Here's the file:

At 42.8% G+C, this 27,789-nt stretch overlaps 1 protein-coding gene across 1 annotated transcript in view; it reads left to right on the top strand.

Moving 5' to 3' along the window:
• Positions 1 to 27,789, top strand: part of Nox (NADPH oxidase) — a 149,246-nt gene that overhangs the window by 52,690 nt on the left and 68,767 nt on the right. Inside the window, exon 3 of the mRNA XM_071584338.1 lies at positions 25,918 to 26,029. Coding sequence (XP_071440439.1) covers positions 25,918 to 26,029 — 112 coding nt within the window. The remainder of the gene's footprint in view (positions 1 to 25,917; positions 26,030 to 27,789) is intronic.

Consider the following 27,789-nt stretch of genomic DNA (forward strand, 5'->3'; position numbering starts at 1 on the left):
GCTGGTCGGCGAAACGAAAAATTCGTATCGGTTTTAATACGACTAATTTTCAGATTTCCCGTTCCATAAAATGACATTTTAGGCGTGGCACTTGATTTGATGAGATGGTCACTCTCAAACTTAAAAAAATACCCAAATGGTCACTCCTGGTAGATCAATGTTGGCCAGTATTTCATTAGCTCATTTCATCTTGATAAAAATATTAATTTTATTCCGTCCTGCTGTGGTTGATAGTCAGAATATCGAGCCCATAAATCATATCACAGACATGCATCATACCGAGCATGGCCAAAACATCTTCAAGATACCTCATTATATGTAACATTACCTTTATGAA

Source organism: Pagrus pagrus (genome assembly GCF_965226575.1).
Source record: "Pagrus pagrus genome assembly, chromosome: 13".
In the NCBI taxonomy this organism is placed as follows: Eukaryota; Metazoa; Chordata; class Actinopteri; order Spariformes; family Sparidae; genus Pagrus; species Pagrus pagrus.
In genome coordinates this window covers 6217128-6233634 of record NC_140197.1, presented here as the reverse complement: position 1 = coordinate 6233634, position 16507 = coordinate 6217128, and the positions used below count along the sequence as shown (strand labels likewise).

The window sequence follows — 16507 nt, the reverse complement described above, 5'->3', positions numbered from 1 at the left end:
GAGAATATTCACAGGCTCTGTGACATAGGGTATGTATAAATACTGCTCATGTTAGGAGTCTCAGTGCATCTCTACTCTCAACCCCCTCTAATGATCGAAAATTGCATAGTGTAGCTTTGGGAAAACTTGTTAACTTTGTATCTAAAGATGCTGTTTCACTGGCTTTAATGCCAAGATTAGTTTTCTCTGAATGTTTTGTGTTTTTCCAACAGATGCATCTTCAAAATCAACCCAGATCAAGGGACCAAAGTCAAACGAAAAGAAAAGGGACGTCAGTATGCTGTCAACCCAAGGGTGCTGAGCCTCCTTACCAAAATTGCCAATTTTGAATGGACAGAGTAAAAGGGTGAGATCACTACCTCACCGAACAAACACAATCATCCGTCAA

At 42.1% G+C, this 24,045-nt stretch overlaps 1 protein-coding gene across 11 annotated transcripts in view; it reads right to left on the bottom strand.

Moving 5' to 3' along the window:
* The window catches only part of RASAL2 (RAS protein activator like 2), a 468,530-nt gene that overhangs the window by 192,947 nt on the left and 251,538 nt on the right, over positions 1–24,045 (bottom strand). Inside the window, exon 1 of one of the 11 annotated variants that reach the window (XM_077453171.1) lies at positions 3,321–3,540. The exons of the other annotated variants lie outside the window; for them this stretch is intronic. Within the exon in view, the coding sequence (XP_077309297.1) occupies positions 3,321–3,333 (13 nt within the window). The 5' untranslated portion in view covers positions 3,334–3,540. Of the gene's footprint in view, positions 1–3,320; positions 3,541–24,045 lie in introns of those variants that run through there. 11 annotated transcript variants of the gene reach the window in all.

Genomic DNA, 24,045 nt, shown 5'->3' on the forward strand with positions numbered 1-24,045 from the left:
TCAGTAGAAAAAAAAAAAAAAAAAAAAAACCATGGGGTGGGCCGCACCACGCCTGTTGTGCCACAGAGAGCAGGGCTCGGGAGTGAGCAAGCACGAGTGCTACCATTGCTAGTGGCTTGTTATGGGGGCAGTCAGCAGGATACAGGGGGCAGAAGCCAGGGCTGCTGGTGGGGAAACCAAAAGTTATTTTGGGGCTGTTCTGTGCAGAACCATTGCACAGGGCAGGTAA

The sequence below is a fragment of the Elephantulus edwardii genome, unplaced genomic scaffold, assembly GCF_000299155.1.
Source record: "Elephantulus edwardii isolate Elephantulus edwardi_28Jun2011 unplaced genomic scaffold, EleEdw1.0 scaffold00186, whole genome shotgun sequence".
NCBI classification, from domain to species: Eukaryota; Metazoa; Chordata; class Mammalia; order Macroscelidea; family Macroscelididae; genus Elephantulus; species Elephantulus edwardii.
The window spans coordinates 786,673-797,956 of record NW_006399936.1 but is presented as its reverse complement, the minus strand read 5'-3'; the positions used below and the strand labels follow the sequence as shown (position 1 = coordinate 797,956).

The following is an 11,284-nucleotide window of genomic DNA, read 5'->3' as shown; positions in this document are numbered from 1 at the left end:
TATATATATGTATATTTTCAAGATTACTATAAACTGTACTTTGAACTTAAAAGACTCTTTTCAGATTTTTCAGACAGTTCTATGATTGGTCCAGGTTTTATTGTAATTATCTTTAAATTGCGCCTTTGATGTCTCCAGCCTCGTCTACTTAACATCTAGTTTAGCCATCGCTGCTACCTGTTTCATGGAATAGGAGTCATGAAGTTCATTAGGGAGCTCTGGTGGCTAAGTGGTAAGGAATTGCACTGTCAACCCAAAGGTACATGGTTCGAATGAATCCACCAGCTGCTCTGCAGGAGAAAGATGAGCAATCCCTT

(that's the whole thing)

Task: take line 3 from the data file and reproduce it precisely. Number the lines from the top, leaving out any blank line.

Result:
• Positions 1 to 27,789, top strand: part of Nox (NADPH oxidase) — a 149,246-nt gene that overhangs the window by 52,690 nt on the left and 68,767 nt on the right. Inside the window, exon 3 of the mRNA XM_071584338.1 lies at positions 25,918 to 26,029. Coding sequence (XP_071440439.1) covers positions 25,918 to 26,029 — 112 coding nt within the window. The remainder of the gene's footprint in view (positions 1 to 25,917; positions 26,030 to 27,789) is intronic.